Dear All About Jazz Readers,

If you're familiar with All About Jazz, you know that we've dedicated over two decades to supporting jazz as an art form, and more importantly, the creative musicians who make it. Our enduring commitment has made All About Jazz one of the most culturally important websites of its kind in the world reaching hundreds of thousands of readers every month. However, to expand our offerings and develop new means to foster jazz discovery we need your help.

You can become a sustaining member for a modest $20 and in return, we'll immediately hide those pesky Google ads PLUS deliver exclusive content and provide access to future articles for a full year! This combination will not only improve your AAJ experience, it will allow us to continue to rigorously build on the great work we first started in 1995. Read on to view our project ideas...

182

Taylor Ho Bynum Sextet: Apparent Distance

Chris Rich By

Sign in to view read count
Taylor Ho Bynum Sextet

Apparent Distance

Firehouse 12

2011

Taylor Ho Bynum cuts to a cornet's chase with his declaration of intent, in the liner notes to Apparent Distance, a 2010 New Jazz Works commission grant from Chamber Music America and the Doris Duke Charitable Foundation:

"My goal," he writes, "is not just to blur the lines between composition and improvisation (a long-time pursuit), but to try to upend the listeners' expectations in other ways: circular melodies without beginnings or ends, disguised unisons and non-repetitive vamps, transitions that are simultaneously jarring and organic. Most importantly, I want to spotlight the striking individuality and virtuosity of all the players, albeit in a context where the needs of the ensemble reign supreme—a concerto for sextet, if you will."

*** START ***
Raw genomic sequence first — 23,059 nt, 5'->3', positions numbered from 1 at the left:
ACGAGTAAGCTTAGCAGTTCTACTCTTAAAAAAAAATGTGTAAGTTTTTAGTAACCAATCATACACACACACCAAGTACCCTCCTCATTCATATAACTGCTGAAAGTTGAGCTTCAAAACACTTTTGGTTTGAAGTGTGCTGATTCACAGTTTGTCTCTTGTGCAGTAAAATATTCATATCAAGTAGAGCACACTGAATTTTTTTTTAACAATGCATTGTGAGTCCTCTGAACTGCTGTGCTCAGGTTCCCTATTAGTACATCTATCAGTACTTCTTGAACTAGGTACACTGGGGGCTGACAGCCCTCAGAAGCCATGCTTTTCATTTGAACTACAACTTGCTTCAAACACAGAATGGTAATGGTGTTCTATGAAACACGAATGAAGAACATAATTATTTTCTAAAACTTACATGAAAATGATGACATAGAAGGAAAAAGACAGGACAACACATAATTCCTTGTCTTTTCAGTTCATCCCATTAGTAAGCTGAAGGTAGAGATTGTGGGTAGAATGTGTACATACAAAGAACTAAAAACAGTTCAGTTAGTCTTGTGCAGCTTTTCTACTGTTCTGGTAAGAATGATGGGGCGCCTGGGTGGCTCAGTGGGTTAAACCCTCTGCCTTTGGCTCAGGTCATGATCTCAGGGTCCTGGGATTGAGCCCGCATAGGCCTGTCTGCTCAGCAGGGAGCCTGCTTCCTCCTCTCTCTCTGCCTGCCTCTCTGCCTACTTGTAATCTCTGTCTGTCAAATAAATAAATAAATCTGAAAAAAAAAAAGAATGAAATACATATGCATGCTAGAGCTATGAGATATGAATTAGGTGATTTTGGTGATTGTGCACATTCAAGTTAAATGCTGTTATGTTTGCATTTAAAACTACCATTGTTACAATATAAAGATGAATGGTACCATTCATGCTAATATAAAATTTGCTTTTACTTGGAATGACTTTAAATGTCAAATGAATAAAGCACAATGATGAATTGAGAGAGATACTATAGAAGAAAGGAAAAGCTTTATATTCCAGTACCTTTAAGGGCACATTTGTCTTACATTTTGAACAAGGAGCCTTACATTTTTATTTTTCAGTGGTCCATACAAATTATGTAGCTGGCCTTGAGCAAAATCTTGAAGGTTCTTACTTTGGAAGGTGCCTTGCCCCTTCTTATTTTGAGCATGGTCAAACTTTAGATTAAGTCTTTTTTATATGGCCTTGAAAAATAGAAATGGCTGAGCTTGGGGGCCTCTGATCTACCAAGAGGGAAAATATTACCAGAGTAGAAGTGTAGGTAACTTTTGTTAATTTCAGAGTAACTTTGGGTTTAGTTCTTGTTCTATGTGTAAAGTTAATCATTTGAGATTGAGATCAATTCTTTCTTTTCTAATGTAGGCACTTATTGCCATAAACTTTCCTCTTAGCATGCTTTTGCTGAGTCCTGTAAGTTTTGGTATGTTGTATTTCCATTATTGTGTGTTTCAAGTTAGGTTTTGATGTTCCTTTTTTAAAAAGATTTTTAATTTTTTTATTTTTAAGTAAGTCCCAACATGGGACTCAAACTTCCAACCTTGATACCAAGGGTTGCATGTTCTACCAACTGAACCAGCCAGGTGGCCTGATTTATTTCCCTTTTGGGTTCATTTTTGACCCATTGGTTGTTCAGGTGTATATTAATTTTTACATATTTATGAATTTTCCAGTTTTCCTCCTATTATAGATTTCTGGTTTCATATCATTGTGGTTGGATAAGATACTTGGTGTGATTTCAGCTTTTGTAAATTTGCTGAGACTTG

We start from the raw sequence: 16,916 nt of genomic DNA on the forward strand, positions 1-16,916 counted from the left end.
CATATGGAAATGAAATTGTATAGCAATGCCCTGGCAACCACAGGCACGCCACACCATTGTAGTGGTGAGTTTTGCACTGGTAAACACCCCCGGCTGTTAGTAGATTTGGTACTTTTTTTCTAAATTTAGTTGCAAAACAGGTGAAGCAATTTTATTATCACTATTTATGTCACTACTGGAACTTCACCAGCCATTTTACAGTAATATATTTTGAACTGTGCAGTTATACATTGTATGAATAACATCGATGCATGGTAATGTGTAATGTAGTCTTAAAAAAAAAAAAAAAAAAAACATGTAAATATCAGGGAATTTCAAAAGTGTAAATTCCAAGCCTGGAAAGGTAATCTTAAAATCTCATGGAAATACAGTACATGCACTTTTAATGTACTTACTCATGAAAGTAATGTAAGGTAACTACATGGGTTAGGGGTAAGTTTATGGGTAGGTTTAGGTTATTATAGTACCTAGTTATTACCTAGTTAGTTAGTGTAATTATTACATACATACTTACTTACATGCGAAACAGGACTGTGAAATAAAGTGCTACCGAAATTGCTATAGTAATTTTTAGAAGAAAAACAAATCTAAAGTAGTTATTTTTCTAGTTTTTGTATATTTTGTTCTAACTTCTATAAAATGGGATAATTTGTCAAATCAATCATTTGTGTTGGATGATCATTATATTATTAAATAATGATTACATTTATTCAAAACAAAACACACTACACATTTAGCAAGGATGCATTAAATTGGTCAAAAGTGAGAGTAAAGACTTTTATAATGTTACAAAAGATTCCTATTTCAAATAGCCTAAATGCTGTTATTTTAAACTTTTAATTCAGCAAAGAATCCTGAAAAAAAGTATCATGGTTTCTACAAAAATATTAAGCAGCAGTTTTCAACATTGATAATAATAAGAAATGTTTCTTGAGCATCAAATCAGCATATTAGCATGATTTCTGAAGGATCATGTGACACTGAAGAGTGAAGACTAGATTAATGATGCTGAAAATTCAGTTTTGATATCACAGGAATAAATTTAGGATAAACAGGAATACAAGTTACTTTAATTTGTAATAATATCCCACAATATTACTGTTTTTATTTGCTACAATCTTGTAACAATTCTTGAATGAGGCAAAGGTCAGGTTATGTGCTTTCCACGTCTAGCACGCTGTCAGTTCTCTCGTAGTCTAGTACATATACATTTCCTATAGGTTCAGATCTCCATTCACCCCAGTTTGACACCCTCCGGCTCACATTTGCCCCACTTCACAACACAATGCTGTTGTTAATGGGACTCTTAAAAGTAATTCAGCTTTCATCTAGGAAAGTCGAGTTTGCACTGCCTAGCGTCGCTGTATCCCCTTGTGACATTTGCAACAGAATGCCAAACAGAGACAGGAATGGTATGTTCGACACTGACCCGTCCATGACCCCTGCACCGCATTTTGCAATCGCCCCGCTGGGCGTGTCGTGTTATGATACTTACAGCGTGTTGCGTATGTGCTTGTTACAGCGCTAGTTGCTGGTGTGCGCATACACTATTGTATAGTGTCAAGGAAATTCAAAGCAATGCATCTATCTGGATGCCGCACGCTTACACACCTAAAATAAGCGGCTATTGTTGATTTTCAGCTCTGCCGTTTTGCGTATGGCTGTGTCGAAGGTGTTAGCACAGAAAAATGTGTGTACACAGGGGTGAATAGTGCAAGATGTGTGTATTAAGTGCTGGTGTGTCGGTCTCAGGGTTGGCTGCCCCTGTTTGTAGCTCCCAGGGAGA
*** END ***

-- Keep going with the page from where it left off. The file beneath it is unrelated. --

The best description of how sound is wrung from these instruments might be "thrushing,"' with sound flowing like a Hermit Thrush song.

It makes an aesthetic of blurring—not merely at the philosophical level to which Bynum alludes, but in the very sinews of the work. It's embedded and all the participants rise to the occasion with their applications of it.

It's one of the more exciting and possibly defining features of what this artist cohort aspires to, free to be free as birds, literally. Notation attempts would probably induce migraines and personality disintegration.

"Part I: Shift" is the shortest segment, opening with solo cornet followed by a lung- driven union with alto saxophonist Jim Hobbs and bass trombonist Bill Lowe for the second roughly equal part. It suggests the shadow of a fanfare that a trumpeter swan might cast forth. A focused frenzy, redolent of spring peepers on overdrive, also rises. At midpoint, Hobbs and Lowe join in and asymmetric polyphony ensues; a vining twining that converges with a closing unison.

"Part II: Strike" is a different kind of striking. The transition opens with the other end of the ensemble, the plucky element, and in the topsy-turviness of it all, the piece conjures aspects of wind and rain as bassist Ken Filiano makes a punctuating turbine propulsion of this motion. Guitarist Mary Halvorson covers the gusting as Hobbs handles eddies and wayward wind curls. Both deftly wrest the improbable from their instruments and vie to see which can more readily mimic or reflect the timbral capacities of the other. It's that blurring thing. Meanwhile, drummer Tomas Fujiwara is all manner of rain, from sprinkles to downpours and the crackling of every kind of fire, while Lowe indicates a shift after the ensemble pause with a summoning sort of tuba solo; no one does elephantine quite like Lowe. The elephant invocation has been around for awhile, and Lowe keeps it intrinsic (he has whales covered too).

"Part III: Source" is true to its designation, marked by a resumption of more familiar chamber music interplay. The effect is interesting as if a sonic walk that began with the riparian liquidity of "Part I" traversed meadows and glades in "Part II" to arrive at a clearing by "Part III," where a cozier sense of home is found. Here is where more recognizable facets of chamber music can be found, generally wrapped with jazz drapery.